10. Aluminium, antiperspirants and breast cancer.

    Science.gov (United States)

    Darbre, P D

    2005-09-01

    Aluminium salts are used as the active antiperspirant agent in underarm cosmetics, but the effects of widespread, long term and increasing use remain unknown, especially in relation to the breast, which is a local area of application. Clinical studies showing a disproportionately high incidence of breast cancer in the upper outer quadrant of the breast together with reports of genomic instability in outer quadrants of the breast provide supporting evidence for a role for locally applied cosmetic chemicals in the development of breast cancer. Aluminium is known to have a genotoxic profile, capable of causing both DNA alterations and epigenetic effects, and this would be consistent with a potential role in breast cancer if such effects occurred in breast cells. Oestrogen is a well established influence in breast cancer and its action, dependent on intracellular receptors which function as ligand-activated zinc finger transcription factors, suggests one possible point of interference from aluminium. Results reported here demonstrate that aluminium in the form of aluminium chloride or aluminium chlorhydrate can interfere with the function of oestrogen receptors of MCF7 human breast cancer cells both in terms of ligand binding and in terms of oestrogen-regulated reporter gene expression. This adds aluminium to the increasing list of metals capable of interfering with oestrogen action and termed metalloestrogens. Further studies are now needed to identify the molecular basis of this action, the longer term effects of aluminium exposure and whether aluminium can cause aberrations to other signalling pathways in breast cells. Given the wide exposure of the human population to antiperspirants, it will be important to establish dermal absorption in the local area of the breast and whether long term low level absorption could play a role in the increasing incidence of breast cancer.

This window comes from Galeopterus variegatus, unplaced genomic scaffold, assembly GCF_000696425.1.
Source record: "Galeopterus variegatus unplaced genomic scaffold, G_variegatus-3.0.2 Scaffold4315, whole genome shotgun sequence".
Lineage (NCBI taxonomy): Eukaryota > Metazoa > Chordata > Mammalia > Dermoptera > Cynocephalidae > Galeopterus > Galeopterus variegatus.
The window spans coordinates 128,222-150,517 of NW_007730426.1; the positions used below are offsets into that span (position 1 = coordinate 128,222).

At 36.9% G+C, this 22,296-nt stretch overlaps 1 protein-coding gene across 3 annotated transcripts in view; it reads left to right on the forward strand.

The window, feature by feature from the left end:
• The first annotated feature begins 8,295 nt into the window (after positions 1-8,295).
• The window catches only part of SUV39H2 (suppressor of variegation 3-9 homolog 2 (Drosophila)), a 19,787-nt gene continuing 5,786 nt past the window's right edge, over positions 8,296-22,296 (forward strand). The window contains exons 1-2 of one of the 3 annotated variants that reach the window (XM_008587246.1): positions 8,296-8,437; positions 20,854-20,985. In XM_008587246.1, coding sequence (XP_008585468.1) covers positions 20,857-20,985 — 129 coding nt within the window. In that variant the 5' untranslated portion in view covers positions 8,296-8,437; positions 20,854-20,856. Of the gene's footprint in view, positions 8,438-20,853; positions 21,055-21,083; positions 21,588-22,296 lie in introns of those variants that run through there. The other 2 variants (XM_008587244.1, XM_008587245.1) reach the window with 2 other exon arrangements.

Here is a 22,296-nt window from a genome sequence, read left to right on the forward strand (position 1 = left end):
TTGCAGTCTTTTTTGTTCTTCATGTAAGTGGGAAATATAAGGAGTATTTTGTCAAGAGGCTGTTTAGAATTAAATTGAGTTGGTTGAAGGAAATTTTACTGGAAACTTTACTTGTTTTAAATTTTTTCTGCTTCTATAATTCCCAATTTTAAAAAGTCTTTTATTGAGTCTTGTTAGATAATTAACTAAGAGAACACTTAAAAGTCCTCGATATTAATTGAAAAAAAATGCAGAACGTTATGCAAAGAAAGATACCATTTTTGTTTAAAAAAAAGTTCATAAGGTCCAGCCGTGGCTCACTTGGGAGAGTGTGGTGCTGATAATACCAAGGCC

11. Having children after breast cancer.

    Science.gov (United States)

    Dow, K H

    1994-01-01

    Having children after breast cancer is an important clinical issue. Evidence from clinical studies on pregnancy subsequent to breast cancer has not shown a survival disadvantage. Clinical experience suggests that desire for children, support from family, and quality of life issues are also important factors in decisions about pregnancy. This qualitative study was done (1) to identify reasons why young women decide to become pregnant after breast cancer; (2) to describe concerns about subsequent pregnancy; (3) to describe helpful behaviors in decision making; and (4) to explore the meaning of having children after breast cancer. Twenty-three women were identified who had early-stage breast cancer and became pregnant after breast-conserving surgery and radiation therapy. Sixteen women participated in a semi-structured interview. Qualitative data were analyzed for content. Results indicate that pregnancy subsequent to breast cancer is a powerful stimulus for young women to "get well" again. Reasons for subsequent pregnancy were related to the women's developmental age. Young women expressed concerns about the potential for future disease recurrence, about breast self-examination and mammography during pregnancy, and about surviving to see their children grow up. Perceived helpful behaviors included developing a realistic perspective, living with uncertainty, love and support of spouse, and delineating differences between personal and medical decision making.

  12. Diet and breast cancer

    Directory of Open Access Journals (Sweden)

    Isabelle Romieu

    2011-10-01